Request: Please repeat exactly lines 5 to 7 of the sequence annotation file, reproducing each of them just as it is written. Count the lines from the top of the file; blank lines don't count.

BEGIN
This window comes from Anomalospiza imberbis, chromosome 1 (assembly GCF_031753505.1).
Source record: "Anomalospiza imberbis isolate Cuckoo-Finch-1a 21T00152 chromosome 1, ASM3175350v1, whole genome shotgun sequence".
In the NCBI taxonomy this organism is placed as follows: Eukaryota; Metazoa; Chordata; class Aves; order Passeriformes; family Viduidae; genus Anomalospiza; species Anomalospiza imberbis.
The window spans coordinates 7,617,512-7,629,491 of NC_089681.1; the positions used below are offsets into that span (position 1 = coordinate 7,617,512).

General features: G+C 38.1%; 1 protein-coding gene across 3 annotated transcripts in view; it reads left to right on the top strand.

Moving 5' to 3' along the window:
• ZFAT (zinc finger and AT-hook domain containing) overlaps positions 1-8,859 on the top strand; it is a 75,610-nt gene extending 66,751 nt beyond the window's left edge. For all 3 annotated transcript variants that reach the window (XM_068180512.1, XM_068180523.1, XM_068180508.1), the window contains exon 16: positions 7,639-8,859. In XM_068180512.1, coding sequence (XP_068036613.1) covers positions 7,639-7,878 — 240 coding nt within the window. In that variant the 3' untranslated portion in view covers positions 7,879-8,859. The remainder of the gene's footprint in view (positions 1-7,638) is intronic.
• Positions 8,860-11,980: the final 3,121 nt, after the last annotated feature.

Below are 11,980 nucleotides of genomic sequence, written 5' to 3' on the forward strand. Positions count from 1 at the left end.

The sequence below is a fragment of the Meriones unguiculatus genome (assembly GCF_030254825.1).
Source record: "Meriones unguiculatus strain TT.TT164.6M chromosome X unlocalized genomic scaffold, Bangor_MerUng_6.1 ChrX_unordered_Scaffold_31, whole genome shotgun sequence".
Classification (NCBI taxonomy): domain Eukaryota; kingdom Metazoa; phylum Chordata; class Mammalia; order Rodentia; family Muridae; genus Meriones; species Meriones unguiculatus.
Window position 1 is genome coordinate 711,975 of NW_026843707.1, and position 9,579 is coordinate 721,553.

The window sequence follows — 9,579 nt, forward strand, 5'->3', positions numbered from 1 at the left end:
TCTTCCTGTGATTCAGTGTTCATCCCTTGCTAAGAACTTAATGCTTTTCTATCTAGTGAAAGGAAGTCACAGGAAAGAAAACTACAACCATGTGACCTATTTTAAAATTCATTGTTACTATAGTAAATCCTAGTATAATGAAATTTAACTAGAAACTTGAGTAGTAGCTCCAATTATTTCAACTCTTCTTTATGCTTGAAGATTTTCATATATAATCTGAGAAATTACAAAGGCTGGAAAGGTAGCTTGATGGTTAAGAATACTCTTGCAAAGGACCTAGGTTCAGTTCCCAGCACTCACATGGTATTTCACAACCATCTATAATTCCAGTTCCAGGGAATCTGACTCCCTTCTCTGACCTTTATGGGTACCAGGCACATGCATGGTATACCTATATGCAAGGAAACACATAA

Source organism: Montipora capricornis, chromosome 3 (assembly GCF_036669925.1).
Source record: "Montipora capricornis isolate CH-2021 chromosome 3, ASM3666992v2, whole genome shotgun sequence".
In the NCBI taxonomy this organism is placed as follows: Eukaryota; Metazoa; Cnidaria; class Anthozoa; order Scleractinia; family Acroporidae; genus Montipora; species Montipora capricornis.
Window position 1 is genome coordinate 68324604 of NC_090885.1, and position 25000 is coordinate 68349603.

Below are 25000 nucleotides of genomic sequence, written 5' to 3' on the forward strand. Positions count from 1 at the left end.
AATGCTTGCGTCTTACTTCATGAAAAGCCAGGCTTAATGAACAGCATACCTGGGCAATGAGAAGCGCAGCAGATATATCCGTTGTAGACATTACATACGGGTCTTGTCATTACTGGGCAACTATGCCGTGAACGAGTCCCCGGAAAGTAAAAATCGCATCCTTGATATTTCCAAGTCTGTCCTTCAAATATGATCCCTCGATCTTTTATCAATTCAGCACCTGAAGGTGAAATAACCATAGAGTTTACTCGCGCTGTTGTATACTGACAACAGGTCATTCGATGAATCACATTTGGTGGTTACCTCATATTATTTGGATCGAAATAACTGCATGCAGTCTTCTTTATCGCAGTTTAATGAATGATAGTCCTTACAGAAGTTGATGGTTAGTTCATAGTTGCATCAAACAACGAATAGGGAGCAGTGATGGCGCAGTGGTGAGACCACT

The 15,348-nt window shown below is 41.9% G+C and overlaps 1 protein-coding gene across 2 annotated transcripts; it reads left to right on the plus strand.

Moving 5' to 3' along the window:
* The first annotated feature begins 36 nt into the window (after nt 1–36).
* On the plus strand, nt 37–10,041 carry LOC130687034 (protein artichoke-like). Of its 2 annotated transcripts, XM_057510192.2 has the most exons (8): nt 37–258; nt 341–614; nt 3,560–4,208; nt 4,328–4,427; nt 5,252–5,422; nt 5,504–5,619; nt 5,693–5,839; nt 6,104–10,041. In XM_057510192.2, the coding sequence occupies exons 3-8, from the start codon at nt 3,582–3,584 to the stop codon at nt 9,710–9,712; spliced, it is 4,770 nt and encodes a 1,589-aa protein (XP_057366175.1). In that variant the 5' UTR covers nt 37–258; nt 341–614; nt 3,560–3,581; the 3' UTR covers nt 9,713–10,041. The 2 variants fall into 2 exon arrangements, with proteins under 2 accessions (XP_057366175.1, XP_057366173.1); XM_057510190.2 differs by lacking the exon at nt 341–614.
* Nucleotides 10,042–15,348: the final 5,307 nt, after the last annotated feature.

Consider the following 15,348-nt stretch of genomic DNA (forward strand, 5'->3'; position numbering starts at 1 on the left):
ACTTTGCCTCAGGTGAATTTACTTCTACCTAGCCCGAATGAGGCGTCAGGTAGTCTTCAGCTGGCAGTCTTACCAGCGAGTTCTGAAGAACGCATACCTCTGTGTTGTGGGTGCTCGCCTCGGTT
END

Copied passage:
General features: G+C 38.1%; 1 protein-coding gene across 3 annotated transcripts in view; it reads left to right on the top strand.

Moving 5' to 3' along the window:
• ZFAT (zinc finger and AT-hook domain containing) overlaps positions 1-8,859 on the top strand; it is a 75,610-nt gene extending 66,751 nt beyond the window's left edge. For all 3 annotated transcript variants that reach the window (XM_068180512.1, XM_068180523.1, XM_068180508.1), the window contains exon 16: positions 7,639-8,859. In XM_068180512.1, coding sequence (XP_068036613.1) covers positions 7,639-7,878 — 240 coding nt within the window. In that variant the 3' untranslated portion in view covers positions 7,879-8,859. The remainder of the gene's footprint in view (positions 1-7,638) is intronic.